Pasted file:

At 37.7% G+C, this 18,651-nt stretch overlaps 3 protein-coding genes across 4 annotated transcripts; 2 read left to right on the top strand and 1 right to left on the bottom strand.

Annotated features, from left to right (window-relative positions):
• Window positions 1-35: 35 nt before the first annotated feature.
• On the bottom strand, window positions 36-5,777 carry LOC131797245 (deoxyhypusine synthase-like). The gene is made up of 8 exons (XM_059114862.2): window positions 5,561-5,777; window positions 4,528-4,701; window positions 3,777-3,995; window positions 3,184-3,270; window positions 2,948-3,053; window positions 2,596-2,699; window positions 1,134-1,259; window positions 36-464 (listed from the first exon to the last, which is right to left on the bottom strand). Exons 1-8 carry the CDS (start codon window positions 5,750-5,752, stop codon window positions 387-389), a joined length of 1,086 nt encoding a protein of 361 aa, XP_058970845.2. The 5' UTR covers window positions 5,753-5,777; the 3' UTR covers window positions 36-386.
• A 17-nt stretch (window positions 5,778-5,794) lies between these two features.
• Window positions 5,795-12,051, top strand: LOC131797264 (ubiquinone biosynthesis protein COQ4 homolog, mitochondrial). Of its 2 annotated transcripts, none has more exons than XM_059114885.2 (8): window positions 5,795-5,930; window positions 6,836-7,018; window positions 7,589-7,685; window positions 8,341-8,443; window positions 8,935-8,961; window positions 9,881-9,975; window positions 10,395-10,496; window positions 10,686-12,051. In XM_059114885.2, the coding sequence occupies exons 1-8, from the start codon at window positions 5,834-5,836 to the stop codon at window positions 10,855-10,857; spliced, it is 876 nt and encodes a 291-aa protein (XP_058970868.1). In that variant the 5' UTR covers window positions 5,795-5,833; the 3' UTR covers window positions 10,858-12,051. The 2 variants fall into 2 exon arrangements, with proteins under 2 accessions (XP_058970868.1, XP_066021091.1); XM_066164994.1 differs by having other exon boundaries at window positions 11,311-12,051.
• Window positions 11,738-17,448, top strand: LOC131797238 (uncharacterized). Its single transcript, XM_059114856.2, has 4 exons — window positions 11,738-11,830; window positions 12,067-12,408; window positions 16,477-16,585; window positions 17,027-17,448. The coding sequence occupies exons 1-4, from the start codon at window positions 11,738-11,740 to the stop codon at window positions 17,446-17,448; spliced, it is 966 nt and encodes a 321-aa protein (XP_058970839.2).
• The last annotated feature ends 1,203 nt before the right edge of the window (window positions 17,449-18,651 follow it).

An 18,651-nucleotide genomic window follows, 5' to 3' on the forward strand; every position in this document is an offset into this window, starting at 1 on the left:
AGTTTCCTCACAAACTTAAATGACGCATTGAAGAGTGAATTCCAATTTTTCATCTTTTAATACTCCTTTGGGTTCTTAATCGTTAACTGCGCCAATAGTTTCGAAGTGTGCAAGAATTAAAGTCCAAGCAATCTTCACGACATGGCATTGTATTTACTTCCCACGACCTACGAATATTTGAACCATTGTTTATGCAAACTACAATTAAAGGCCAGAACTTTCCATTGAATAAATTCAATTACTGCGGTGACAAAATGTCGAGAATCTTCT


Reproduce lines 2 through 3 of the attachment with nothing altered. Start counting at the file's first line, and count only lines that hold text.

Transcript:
Annotated features, from left to right (window-relative positions):
• Window positions 1-35: 35 nt before the first annotated feature.